Heresy has always been with us, and, as New York Times columnist Ross Douthat tells us in Bad Religion, that has not necessarily been a bad thing. Heresy can stimulate orthodoxy to clarify itself and perhaps help correct an imbalance in the church. What is different now is that heresy is no longer at the margins of an orthodox center. Today the situation is reversed.
chronicles the decline of orthodox Christianity in the United States from a high point in the 1950s to the present. To begin he illustrates by focusing on four religious leaders who were widely admired in mainstream America–a protestant academic, an evangelical revivalist, a Catholic TV personality, and a Black American preacher. These four (Reinhold Niebuhr, Billy Graham, Bishop Fulton J. Sheen, and Dr. Martin Luther King, Jr.) had moral authority and influence that spread across the religious, political, and media landscapes for Christians and non-Christians alike. Today, no Christian (Catholic or Protestant) has the stature of any of them.
From this crest (while recognizing there is no pure, golden age), he walks readers through the accommodationist ideals of liberal Christian leaders and gnostic-admiring academics from the 1960s to the present. Often they walked from orthodoxy to the edges of Christianity before abandoning the faith altogether. He then notes some reactions to these developments as former liberals (such as Ratzinger, Nowak, and Neuhaus) changed course. Also in the 1980s a formerly unthinkable coalition emerged of conservative Catholics and evangelicals.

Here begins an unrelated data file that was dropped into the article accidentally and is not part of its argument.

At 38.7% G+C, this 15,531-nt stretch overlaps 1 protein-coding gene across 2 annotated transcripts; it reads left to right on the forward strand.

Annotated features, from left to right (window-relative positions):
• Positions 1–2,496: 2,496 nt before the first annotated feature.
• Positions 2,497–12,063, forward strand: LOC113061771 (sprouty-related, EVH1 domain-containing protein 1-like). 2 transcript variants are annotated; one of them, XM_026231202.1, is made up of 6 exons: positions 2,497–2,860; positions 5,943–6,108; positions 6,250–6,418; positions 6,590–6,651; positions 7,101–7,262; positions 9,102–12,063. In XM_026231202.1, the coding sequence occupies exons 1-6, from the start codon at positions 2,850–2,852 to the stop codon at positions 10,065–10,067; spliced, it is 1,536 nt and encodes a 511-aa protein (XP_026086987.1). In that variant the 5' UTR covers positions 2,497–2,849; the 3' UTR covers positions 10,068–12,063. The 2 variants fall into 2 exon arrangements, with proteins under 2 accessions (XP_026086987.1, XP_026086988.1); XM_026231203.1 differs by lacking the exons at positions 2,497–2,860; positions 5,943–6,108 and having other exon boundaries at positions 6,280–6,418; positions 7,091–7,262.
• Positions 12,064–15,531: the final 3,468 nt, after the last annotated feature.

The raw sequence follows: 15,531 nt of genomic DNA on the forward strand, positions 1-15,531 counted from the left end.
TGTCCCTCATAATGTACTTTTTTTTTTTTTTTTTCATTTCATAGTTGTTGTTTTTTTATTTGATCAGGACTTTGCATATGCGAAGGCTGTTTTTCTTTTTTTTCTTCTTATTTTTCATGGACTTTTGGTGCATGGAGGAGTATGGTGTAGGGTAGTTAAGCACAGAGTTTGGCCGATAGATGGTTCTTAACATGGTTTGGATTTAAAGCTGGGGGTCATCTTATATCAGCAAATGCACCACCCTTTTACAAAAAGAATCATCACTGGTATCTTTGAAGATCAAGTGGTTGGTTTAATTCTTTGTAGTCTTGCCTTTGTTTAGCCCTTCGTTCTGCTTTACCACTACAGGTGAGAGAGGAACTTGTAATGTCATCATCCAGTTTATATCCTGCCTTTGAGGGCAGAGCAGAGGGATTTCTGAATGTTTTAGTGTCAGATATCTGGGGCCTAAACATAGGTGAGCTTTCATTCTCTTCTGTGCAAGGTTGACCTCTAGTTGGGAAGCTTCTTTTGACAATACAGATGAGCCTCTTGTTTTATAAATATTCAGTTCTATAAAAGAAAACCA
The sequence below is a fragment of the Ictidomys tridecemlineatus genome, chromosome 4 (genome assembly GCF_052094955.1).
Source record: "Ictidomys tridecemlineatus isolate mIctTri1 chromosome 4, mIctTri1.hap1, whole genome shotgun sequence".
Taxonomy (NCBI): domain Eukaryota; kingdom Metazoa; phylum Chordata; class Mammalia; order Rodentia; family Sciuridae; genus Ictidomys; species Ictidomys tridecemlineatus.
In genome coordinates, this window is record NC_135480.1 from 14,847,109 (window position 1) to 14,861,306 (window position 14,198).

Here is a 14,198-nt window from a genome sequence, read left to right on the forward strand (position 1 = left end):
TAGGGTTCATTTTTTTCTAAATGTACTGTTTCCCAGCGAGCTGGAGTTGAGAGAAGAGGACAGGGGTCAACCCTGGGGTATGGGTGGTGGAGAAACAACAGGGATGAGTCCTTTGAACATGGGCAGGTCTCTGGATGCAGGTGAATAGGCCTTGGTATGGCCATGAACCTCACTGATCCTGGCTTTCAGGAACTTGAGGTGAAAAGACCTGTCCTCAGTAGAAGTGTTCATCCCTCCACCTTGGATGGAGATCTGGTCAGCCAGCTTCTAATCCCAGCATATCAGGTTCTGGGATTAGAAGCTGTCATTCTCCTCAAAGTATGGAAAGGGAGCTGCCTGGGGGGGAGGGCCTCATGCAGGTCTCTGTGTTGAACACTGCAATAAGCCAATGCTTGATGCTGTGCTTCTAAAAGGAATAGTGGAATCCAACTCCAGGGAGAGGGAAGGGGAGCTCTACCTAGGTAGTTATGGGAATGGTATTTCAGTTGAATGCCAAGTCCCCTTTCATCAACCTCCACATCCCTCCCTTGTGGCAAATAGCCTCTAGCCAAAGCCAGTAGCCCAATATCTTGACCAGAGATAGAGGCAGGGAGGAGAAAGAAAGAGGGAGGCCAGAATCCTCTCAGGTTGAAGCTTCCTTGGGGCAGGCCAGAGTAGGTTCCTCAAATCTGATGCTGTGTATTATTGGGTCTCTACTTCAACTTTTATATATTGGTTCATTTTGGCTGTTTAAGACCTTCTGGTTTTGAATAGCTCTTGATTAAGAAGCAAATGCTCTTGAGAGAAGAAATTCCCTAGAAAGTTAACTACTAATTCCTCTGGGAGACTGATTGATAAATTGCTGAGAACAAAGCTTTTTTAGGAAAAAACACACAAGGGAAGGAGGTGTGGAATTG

In part two he focuses on three prominent heresies which have captured the center of American culture: the health and wealth gospel of Joel Osteen and others, the “God-within” spirituality of Oprah and Eat, Pray, Love, and the nationalism of both the left and the right, Republican and Democrat. His ability to critique both ends of the political spectrum is particularly impressive and insightful.
While the book tends to be one of doom and gloom, in the last chapter Douthat suggests several signs that could point to a renewing of orthodoxy such as radical orthodoxy, the emergent church, the “Benedict option,” the community of Latin Mass Catholics, the Christian home-school movement, less-partisan leadership at Focus on the Family, the ecumenical and confessional impulses of one like Timothy Keller, and others.
more is needed, he says, such as a holistic moralism that vigorously critiques greed, gluttony, and pride, while putting issues like homosexuality in perspective. After all, the vast majority of sexual sin is heterosexual, and as Ron Sider notes, the vast majority of harm to children comes via heterosexual sin and divorce.
Not surprisingly Douthat leans right–after all he is calling for a return to orthodoxy from leftward excesses. But sometimes he seems to drift farther from center than needed to reach his goal. Also, he is inclined to sweepingly condemn the combination of politics and religion though he clearly admires the way Niebuhr and King combined the two.
Overall Bad Religion is full of important insights and often shows brilliant balance. The church could do a lot worse than to pay close attention to this book.